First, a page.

If we haven’t met before, there’s a few things you should know about me. First, I make lots of bad dad jokes. I find them funny, mostly because of the eye rolls, and they are usually safe for work. I joke with visiting Coming of Age groups, after saying that our pens are clicky but not “cliquey” like their schools, that I’m practicing for the far future, for when I have my own teenagers to annoy. The second thing you should know about me is that I love children. I can’t pinpoint when or why, I’ve always had this “baby charisma” and always chalked it up as my glasses being extremely dirty. The third, I deeply value family. I grew up with a single mother, with only occasional visits from my biological father, and my ex-stepfather had his moments, but yeah, that’s who I am. I have this huge, amazing extended family that loved and loves me. The one thing I really want to be when I grow up is the father I did not have.
There’s something about all of these things that adds up to this weird situation where many small children and kids love me. They will raise their arms to be lifted and carried, they’ll take my hand to show me their favorite book, toy, or climbing tree. It happened my first Sunday as DRE at First UU Church of New Orleans when a toddler could not be consoled and only wanted to be held by me. I was introduced to the church with tear-stains and snot covering the shoulders of my ill-fitting suit. “It looks like Bart has already been baptised by the little ones,” the minister joked. Being able to connect with children and babies is like this weird superpower I have, but its not a really awesome or impressive superpower like flying, laser eyes, being rich, or being able to control sea creatures.
It also leads to this phenomena where I am constantly mistaken as a parental unit for other people’s kids. Recently, while at Religious Education Week at Ferry Beach, I was mistaken as a child’s parent five separate times. The first time it was a religious educator who asked me if my wife and children were there with me. Confused, I responded my wife had to work in Boston but we don’t have any children. “Oh, when I saw you at General Assembly, you seemed to always have a baby on your hip.” I smiled and replied that I love kids and have a bad habit of “borrowing” other people’s children.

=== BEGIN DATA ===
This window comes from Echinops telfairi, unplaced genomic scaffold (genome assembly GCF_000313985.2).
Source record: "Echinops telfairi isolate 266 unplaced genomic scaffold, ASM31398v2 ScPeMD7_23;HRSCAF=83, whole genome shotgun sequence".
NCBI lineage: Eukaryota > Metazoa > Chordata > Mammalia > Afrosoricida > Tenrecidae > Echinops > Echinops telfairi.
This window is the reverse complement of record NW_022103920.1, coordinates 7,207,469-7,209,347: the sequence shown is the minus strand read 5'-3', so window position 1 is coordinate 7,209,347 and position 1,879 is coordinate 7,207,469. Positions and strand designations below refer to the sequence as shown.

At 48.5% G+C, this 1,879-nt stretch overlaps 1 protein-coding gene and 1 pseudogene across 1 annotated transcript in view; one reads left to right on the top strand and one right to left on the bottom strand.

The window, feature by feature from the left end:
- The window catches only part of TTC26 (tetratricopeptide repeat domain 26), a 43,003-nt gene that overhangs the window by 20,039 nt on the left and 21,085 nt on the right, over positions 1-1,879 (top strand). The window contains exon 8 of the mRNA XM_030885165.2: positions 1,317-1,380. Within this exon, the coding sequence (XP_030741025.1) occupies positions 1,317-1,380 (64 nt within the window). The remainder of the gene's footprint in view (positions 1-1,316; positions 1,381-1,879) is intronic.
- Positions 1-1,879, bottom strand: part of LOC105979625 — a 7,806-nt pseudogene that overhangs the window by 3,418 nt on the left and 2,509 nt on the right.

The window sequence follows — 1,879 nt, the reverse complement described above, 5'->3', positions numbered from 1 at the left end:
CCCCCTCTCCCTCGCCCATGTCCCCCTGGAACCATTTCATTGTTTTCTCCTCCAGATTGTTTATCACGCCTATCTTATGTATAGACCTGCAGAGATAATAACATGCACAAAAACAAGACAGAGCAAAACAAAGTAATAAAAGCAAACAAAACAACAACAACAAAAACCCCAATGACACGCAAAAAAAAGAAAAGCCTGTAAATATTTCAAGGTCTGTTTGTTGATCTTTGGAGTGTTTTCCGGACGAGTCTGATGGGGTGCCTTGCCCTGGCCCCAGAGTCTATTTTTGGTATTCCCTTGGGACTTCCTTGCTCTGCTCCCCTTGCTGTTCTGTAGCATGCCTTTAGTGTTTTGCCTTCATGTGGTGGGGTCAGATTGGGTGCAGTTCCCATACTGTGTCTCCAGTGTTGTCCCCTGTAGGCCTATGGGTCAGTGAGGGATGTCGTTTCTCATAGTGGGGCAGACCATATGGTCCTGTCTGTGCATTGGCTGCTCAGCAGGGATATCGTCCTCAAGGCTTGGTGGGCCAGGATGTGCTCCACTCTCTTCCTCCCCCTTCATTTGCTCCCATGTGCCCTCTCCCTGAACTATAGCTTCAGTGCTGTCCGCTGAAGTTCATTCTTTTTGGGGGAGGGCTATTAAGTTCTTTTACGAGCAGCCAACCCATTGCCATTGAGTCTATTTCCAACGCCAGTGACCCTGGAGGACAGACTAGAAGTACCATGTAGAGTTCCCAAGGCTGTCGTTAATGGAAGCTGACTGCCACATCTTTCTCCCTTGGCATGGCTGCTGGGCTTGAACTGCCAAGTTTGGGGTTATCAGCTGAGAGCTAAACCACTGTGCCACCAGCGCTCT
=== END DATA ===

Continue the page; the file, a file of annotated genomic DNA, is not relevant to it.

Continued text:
I think it has something to do with my dirty glasses, yes, but there’s another explanation. I greet children when I meet their parents, I ask them curious questions, and listen. I squat to match their height. I make eye contact. I acknowledge their presence. I offer high-fives and fist bumps. It’s not (only) “baby charisma”, but welcoming and inclusive actions that show they matter.
Really, though, I think it has to do with how few men and male-identified religious educators and volunteers we have in our communities. My first paid religious education position was as the lead teacher for 5th/6th grade and the first thing I noticed is that I was the only teacher who identified as male. The second thing I noticed was how the young folks responded to me, particularly the male students. Kids I had been warned about turned out to be fine. Energetic and a little sassy, but I was expecting worse. While discussing this in a staff meeting one day, we realized that some of the students had never had an RE teacher who was a man. They had one-day classroom volunteers who were men, but no one had spent the full year journeying with them.
My presence, as a younger male person, showed them that boys do teach religious education classes, talk about covenant and love, and sing (poorly, but I do it) while also cracking goofy jokes, playing video games, and listening to the music they listen to. I showed up and tried to be my best self. Honestly, 90% of youth and young adult ministry is just showing up as you and putting on your best self. When the rest of the world is showing off and putting on airs showing up and embodying love is an act of resistance, especially when men do it.
I know there are men in our congregations who teach religious education, serve as volunteers for youth overnights, and mentor young folks in Coming of Age. We need more. Our young folks need healthy male role models, especially our young men. Our world demands they perform a harmful form of aggressive - in all the ways - stoicism and Unitarian Universalism offers an antidote. We offer accountable love and compassion, a place to share your struggles, and healthy community. I’ve noticed that young men are usually in the minority (with notable exceptions) in our congregations and its especially profound in congregations with a lack of male volunteers.
#Squadgoals is usually used in hopeful, aspirational ways for your group of friends, like you want your friend group to be a bunch of rad older lady activists fighting for what is right.
For me, my #squadgoals include more men in caring roles in our congregations, showing that we don’t need to brick ourselves to be masculine.
Will you join me in this?
After all, if we don’t have any dads for the dad jokes, then they are just bad jokes.